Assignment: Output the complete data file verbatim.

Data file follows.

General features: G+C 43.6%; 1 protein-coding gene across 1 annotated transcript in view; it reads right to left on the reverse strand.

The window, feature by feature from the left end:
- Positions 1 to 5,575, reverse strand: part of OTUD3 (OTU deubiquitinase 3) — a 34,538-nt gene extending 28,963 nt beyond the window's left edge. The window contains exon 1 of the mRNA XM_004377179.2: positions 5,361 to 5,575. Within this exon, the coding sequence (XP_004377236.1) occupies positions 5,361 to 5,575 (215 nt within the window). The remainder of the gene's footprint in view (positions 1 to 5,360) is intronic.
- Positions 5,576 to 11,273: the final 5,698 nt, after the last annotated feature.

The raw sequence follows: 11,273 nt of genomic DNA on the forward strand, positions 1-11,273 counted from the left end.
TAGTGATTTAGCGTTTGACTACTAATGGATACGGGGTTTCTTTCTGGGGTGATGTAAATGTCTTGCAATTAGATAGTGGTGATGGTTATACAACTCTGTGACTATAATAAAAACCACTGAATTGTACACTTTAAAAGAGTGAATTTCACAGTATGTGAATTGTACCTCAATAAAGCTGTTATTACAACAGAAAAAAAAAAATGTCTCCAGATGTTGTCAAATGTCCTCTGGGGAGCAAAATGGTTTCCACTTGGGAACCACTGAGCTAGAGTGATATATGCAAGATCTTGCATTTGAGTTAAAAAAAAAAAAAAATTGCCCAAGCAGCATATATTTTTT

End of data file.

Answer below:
General features: G+C 43.6%; 1 protein-coding gene across 1 annotated transcript in view; it reads right to left on the reverse strand.

The window, feature by feature from the left end:
- Positions 1 to 5,575, reverse strand: part of OTUD3 (OTU deubiquitinase 3) — a 34,538-nt gene extending 28,963 nt beyond the window's left edge. The window contains exon 1 of the mRNA XM_004377179.2: positions 5,361 to 5,575. Within this exon, the coding sequence (XP_004377236.1) occupies positions 5,361 to 5,575 (215 nt within the window). The remainder of the gene's footprint in view (positions 1 to 5,360) is intronic.
- Positions 5,576 to 11,273: the final 5,698 nt, after the last annotated feature.

The raw sequence follows: 11,273 nt of genomic DNA on the forward strand, positions 1-11,273 counted from the left end.
TAGTGATTTAGCGTTTGACTACTAATGGATACGGGGTTTCTTTCTGGGGTGATGTAAATGTCTTGCAATTAGATAGTGGTGATGGTTATACAACTCTGTGACTATAATAAAAACCACTGAATTGTACACTTTAAAAGAGTGAATTTCACAGTATGTGAATTGTACCTCAATAAAGCTGTTATTACAACAGAAAAAAAAAAATGTCTCCAGATGTTGTCAAATGTCCTCTGGGGAGCAAAATGGTTTCCACTTGGGAACCACTGAGCTAGAGTGATATATGCAAGATCTTGCATTTGAGTTAAAAAAAAAAAAAAATTGCCCAAGCAGCATATATTTTTT